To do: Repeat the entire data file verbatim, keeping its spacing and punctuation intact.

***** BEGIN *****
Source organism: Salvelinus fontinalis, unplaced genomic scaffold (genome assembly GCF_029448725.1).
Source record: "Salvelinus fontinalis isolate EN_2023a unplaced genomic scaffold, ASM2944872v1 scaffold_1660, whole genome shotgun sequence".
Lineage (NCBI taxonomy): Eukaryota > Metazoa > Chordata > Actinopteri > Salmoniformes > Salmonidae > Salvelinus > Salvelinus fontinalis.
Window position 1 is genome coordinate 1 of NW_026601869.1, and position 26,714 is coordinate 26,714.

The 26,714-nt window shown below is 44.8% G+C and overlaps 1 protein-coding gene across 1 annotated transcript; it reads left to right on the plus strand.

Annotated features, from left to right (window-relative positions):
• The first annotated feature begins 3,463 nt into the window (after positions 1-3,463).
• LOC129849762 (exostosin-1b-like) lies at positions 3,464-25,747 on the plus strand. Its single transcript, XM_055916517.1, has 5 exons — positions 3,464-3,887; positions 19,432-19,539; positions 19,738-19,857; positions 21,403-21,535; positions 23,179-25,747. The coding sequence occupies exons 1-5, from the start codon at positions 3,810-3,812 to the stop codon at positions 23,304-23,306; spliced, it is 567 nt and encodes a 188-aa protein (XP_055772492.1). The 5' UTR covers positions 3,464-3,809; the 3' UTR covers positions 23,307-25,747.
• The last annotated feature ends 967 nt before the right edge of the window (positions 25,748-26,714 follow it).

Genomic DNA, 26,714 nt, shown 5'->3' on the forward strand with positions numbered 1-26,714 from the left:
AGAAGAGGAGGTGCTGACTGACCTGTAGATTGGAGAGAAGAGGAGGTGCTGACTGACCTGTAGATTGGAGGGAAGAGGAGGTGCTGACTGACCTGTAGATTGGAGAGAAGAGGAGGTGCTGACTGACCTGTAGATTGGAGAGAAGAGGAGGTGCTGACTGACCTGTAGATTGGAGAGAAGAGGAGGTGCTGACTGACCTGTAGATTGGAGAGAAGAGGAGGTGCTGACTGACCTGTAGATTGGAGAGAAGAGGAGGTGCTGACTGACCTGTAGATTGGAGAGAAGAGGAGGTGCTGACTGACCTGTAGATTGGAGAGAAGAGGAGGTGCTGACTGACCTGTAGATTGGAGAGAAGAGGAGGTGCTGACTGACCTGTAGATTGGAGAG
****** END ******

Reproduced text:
Source organism: Salvelinus fontinalis, unplaced genomic scaffold (genome assembly GCF_029448725.1).
Source record: "Salvelinus fontinalis isolate EN_2023a unplaced genomic scaffold, ASM2944872v1 scaffold_1660, whole genome shotgun sequence".
Lineage (NCBI taxonomy): Eukaryota > Metazoa > Chordata > Actinopteri > Salmoniformes > Salmonidae > Salvelinus > Salvelinus fontinalis.
Window position 1 is genome coordinate 1 of NW_026601869.1, and position 26,714 is coordinate 26,714.

The 26,714-nt window shown below is 44.8% G+C and overlaps 1 protein-coding gene across 1 annotated transcript; it reads left to right on the plus strand.

Annotated features, from left to right (window-relative positions):
• The first annotated feature begins 3,463 nt into the window (after positions 1-3,463).
• LOC129849762 (exostosin-1b-like) lies at positions 3,464-25,747 on the plus strand. Its single transcript, XM_055916517.1, has 5 exons — positions 3,464-3,887; positions 19,432-19,539; positions 19,738-19,857; positions 21,403-21,535; positions 23,179-25,747. The coding sequence occupies exons 1-5, from the start codon at positions 3,810-3,812 to the stop codon at positions 23,304-23,306; spliced, it is 567 nt and encodes a 188-aa protein (XP_055772492.1). The 5' UTR covers positions 3,464-3,809; the 3' UTR covers positions 23,307-25,747.
• The last annotated feature ends 967 nt before the right edge of the window (positions 25,748-26,714 follow it).

Genomic DNA, 26,714 nt, shown 5'->3' on the forward strand with positions numbered 1-26,714 from the left:
AGAAGAGGAGGTGCTGACTGACCTGTAGATTGGAGAGAAGAGGAGGTGCTGACTGACCTGTAGATTGGAGGGAAGAGGAGGTGCTGACTGACCTGTAGATTGGAGAGAAGAGGAGGTGCTGACTGACCTGTAGATTGGAGAGAAGAGGAGGTGCTGACTGACCTGTAGATTGGAGAGAAGAGGAGGTGCTGACTGACCTGTAGATTGGAGAGAAGAGGAGGTGCTGACTGACCTGTAGATTGGAGAGAAGAGGAGGTGCTGACTGACCTGTAGATTGGAGAGAAGAGGAGGTGCTGACTGACCTGTAGATTGGAGAGAAGAGGAGGTGCTGACTGACCTGTAGATTGGAGAGAAGAGGAGGTGCTGACTGACCTGTAGATTGGAGAG